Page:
On the night Jesus was betrayed, the last thing that he and the the disciples did was to celebrate the passover seda – the ancient Jewish custom to celebrate the liberation of the people of Israel from slavery in Egypt. at the end of that meal the youngest would ask the oldest ‘why is it we eat this meal’ and the elder would recount the story of the Passover and conclude the narrative with the words ‘tonight we have come out Egypt’. As they celebrated the meal together Jesus took the bread and broke it, and gave it to them saying ‘This is my body’ and he took the cup and gave it to them saying ‘This is my blood’ and then he said ‘Do this as my anamnesis (memorial) and I will be with you till the close of the age’.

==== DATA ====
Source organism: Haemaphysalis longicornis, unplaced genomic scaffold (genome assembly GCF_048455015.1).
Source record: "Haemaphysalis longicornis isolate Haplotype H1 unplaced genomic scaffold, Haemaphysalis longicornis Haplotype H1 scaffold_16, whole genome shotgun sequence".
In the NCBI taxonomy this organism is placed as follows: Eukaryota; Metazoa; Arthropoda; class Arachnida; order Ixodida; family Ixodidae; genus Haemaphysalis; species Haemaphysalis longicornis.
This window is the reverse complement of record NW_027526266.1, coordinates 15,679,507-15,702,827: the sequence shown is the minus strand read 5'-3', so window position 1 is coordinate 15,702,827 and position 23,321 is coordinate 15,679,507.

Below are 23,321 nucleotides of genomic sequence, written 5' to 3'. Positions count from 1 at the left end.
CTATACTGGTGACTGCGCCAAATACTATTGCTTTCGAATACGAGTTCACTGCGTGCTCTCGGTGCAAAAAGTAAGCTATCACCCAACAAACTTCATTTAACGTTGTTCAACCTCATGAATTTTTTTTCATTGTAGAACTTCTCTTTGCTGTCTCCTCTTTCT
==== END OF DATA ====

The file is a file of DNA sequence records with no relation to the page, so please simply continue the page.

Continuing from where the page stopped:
The anamnesis is a greek term and it was used to describe the statement at the end of the passover seda when the old man said ‘tonight we have come out of egypt’. It is a sense, not of going back in history but rather of bringing the historic event into present reality.
When we listen to a piece of music, and it may carry our emotions, may be joy, may be sorrow, and although all that we have (on one level) is physical vibrations beating on our eardrums, we encounter things that are not physical at all. In the Eucharist we celebrate Jesus and his love for us. Through the tangible we touch the intangible, through the temporal we touch the eternal. In the bread and the wine we encounter to living God.